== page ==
Wednesday, 23 October 2013

The Measure of a Hero


Many years ago (more than I care to recall), a writing teacher told me one thing I still remember to this day: You measure your heroes by the villains they face.

I would modify that statement slightly. I believe you measure your heroes and heroines by the challenges they face. After all, every villain is a challenge, but not every challenge is a villain.

Look at the villains on kids’ TV. Most of these villains are paper tigers, defeated relatively easily. It’s a move made to make the shows more comfortable for kids (or, possibly, their parents.) But, if the villain is a doofus, then you don’t need much of a hero to defeat him. Did anybody ever really feel Gargamel was much of a threat to the Smurfs? And, really, how heroic did the Smurfs have to be as a result?

 One of the reasons I like writing fantasy or science fiction stories that start in our contemporary world is because they present my heroes and heroines with great challenges. If you expect to simply live a normal life, it’s a huge challenge to deal with suddenly having some aspect of yourself stolen by magic, or learning that your daughter has played a game with cursed dice that’s affected both her and her sister. How does one cope with having not just their life, but their understanding of how the world works, turned upside-down?

Some of my favorite moments in my upcoming books from Midnight Frost Books, Eve’s Thieves and A Game With Conjured Dice, involve characters who are trying to cope, as well as hold things together for those they care about.

In Eve’s Thieves, it’s Peri Walker, who organized the efforts to take down the title organization. She holds it together with difficulty at times, to the point where her efforts are a strength at times, and a weakness at others.

In A Game With Conjured Dice, one of those characters is Jennifer, the mother of Lindsay and Mia, who has to cope with an impossible situation with no warning, and who then sees the possibilities in it. Jennifer’s handling of things is far from perfect, as she both admonishes against using the dice and uses them herself. She is, after all, human. But it is her choices that ultimately guide the course of the story.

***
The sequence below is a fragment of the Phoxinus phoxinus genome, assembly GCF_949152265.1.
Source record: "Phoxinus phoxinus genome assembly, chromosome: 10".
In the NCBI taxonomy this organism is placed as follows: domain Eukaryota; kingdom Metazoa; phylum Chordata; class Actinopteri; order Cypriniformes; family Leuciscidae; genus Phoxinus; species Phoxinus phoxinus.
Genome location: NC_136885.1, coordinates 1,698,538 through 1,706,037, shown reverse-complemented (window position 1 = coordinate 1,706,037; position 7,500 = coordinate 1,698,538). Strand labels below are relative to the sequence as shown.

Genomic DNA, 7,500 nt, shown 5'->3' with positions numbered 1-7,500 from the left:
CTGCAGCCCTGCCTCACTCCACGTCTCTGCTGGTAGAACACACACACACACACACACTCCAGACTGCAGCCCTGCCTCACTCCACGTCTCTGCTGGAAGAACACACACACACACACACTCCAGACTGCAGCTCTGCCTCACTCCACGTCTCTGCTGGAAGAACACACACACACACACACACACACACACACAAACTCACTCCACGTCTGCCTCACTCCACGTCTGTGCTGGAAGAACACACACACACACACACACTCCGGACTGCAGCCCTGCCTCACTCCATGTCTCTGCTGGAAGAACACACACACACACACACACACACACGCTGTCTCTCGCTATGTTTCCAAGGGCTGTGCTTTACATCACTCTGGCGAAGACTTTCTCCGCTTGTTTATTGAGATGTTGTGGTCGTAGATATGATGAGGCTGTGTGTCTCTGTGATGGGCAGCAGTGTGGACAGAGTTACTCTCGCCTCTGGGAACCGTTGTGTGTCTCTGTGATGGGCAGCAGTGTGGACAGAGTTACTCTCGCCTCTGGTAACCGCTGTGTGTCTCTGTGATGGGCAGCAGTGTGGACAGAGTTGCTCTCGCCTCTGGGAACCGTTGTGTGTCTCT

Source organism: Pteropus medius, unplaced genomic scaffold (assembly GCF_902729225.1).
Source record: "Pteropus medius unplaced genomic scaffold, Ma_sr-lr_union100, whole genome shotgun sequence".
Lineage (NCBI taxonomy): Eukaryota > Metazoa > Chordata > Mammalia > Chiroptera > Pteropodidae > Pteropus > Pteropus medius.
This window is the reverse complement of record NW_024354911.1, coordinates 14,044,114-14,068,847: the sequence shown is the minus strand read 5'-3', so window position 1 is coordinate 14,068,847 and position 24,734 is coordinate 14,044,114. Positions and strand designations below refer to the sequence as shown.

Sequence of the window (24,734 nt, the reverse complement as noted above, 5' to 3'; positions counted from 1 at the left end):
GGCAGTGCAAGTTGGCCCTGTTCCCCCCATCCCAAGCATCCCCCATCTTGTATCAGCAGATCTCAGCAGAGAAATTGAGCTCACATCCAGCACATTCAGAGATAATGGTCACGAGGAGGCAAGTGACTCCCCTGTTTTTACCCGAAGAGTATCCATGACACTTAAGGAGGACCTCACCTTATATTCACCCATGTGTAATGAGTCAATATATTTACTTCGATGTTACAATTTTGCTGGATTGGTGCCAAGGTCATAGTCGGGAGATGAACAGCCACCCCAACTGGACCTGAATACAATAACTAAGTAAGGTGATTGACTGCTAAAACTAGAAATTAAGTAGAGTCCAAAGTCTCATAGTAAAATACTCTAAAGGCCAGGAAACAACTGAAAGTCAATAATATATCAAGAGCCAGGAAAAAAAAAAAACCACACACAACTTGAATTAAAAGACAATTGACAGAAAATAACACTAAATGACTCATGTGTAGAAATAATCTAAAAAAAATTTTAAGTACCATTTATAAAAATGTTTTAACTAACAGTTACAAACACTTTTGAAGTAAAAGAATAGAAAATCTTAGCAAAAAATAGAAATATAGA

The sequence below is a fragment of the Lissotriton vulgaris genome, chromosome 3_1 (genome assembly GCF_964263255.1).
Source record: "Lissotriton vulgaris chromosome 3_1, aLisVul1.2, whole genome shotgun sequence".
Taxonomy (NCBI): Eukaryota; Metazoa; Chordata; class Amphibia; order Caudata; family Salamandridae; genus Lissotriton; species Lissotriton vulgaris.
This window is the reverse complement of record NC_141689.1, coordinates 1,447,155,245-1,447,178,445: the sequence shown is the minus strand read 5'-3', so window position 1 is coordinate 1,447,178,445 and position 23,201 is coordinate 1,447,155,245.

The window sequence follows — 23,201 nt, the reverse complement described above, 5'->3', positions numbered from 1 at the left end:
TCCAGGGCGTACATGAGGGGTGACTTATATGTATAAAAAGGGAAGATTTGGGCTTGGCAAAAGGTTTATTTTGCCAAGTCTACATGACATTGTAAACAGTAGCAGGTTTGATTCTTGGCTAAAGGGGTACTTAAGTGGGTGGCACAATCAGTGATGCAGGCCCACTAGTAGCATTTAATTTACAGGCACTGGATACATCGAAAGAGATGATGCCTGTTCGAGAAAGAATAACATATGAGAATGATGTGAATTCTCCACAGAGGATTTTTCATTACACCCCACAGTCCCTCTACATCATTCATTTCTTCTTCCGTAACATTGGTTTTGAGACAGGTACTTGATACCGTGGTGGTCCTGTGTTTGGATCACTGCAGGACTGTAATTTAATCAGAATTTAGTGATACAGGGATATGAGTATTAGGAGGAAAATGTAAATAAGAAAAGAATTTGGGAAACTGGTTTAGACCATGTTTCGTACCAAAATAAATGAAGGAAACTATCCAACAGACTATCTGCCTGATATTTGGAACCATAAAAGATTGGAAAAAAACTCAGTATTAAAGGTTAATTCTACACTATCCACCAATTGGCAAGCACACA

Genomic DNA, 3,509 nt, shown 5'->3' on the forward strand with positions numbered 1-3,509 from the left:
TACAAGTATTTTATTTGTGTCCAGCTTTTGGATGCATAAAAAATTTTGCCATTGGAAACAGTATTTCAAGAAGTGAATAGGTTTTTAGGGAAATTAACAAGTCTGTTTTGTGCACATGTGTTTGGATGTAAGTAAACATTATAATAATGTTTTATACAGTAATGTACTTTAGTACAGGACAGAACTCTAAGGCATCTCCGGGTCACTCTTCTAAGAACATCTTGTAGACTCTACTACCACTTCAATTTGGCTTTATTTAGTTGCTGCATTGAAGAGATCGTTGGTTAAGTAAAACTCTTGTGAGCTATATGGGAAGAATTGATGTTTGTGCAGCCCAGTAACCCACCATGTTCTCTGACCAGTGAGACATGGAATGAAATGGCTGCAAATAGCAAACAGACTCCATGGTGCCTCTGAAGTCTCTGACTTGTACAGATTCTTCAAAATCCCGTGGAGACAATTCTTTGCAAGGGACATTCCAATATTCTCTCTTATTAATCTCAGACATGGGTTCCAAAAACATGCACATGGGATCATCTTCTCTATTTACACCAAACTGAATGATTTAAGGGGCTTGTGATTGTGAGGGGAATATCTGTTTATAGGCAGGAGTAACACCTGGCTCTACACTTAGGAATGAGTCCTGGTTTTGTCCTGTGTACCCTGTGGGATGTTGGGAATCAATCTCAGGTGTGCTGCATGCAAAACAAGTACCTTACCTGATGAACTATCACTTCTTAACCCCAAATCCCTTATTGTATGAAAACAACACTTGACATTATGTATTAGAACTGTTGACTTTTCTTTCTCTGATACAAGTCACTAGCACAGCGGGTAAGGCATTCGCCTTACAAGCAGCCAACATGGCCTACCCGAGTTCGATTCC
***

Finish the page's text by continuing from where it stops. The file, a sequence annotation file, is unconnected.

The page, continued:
Another is Hezekiah, who makes a series of choices that set the book in motion as he tries to cope with a horror visited upon his family. Is Hezekiah a hero, a villain, or something in between? I know what I think, but his situation is one every reader should consider on their own. I think all three can be correct answers, depending on your point of view.

Eve’s Thieves is set for release Nov. 20, 2013. A Game With Conjured Dice is scheduled to come out in 2014. I think you’ll enjoy them.

And, if you’re a fellow writer, I hope you’ll consider the challenges your heroines and heroes face. Your readers will measure them by what they take on.

About Eve’s Thieves:

A group of women have been the victims of some unusual thefts. They have had, not items, but aspects of themselves stolen via dark magic. To stop the thieves and restore themselves, they band together to defeat the loose confederation known as Eve's Thieves. To do it, they must battle an ancient evil, deal with betrayal … and face the darkness within themselves. But they soon find that little is as it seems. Can they trust anyone -- even each other? Who is the leader of the group known as Eve’s Thieves? What will it take to stop her … and will any of them survive to do it?

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